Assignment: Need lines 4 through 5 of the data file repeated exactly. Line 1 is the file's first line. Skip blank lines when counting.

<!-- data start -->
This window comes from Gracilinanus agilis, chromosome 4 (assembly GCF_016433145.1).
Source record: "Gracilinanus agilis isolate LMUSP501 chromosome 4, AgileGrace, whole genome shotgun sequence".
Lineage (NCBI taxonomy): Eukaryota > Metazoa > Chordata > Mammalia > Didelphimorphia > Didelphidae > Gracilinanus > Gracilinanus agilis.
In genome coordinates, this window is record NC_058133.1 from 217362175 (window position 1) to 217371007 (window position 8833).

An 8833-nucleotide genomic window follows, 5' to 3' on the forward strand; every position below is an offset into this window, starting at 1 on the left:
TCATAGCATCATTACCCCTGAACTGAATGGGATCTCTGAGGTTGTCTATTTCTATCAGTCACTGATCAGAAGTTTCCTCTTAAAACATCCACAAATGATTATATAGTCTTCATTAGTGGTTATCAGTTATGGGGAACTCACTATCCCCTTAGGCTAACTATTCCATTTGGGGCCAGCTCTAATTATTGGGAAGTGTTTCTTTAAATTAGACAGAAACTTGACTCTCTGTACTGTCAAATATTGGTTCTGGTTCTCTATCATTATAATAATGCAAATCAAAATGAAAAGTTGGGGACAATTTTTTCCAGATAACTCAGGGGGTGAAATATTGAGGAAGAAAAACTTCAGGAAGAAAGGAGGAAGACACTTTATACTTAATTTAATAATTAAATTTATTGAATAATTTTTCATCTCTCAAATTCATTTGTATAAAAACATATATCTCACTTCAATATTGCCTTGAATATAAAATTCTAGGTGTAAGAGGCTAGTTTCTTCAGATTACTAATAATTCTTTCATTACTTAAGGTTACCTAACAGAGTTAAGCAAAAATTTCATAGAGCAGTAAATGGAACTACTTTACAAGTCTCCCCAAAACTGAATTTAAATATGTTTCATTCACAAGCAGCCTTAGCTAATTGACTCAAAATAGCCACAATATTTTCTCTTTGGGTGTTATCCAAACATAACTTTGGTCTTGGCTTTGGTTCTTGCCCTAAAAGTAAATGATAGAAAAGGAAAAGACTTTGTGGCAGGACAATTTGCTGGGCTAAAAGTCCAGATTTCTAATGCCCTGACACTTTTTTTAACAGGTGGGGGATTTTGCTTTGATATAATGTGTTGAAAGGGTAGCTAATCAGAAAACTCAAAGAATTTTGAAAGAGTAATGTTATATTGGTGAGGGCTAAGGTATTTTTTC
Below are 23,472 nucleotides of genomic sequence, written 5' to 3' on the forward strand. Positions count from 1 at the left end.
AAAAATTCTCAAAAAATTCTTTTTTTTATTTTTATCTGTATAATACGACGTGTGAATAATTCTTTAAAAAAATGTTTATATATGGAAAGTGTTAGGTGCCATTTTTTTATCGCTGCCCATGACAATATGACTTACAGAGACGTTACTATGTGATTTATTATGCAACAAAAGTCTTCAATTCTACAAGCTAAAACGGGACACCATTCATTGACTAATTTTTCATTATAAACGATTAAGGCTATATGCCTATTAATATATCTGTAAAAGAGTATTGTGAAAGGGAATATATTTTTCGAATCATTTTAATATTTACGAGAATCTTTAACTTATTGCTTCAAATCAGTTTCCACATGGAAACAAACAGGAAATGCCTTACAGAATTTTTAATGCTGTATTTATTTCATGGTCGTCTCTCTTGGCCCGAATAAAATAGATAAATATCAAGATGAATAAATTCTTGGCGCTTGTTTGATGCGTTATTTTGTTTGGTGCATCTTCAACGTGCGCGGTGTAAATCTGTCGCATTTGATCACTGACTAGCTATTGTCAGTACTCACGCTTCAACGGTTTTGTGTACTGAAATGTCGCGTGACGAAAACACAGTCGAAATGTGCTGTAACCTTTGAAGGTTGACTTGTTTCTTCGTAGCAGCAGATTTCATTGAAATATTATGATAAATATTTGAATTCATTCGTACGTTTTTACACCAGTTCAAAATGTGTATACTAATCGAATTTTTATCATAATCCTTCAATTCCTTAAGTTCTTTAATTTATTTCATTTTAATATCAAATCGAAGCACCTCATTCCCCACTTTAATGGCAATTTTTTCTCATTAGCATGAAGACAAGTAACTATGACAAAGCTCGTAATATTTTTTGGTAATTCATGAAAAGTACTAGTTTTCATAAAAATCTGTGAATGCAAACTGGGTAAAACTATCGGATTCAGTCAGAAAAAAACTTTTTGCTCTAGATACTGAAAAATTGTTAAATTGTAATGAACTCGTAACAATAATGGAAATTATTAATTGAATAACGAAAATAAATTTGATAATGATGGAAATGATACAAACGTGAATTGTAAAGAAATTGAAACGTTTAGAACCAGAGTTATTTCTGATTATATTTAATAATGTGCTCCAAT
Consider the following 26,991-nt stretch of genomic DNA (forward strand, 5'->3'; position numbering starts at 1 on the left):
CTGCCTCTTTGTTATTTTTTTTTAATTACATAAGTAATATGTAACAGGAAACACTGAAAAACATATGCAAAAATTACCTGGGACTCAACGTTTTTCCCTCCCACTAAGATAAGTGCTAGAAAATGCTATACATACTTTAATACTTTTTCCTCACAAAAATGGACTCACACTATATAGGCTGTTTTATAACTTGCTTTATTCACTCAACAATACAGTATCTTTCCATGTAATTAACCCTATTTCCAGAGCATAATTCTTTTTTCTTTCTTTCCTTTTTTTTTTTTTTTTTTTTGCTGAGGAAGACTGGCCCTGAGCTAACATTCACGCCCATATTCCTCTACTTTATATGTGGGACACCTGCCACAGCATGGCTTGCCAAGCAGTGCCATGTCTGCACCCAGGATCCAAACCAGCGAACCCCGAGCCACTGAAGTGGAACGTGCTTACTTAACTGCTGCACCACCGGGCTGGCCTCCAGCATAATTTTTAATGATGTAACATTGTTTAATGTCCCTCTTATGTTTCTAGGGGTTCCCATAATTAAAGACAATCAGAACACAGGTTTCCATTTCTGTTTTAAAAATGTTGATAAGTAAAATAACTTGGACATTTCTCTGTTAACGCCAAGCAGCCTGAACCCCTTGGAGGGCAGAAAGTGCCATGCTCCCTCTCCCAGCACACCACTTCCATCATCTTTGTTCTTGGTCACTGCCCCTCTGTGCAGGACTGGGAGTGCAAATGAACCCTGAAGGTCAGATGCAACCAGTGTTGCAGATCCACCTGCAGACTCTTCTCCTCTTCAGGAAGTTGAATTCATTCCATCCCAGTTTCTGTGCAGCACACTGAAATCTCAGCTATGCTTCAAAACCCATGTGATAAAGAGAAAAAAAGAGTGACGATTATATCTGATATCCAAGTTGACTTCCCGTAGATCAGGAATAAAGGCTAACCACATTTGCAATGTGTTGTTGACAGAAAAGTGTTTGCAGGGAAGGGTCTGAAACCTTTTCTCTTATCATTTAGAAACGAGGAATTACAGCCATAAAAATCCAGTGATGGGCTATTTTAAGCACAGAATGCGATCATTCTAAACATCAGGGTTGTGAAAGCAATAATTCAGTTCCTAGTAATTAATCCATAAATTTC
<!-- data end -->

In genome coordinates, this window is record NC_058133.1 from 217362175 (window position 1) to 217371007 (window position 8833).

An 8833-nucleotide genomic window follows, 5' to 3' on the forward strand; every position below is an offset into this window, starting at 1 on the left: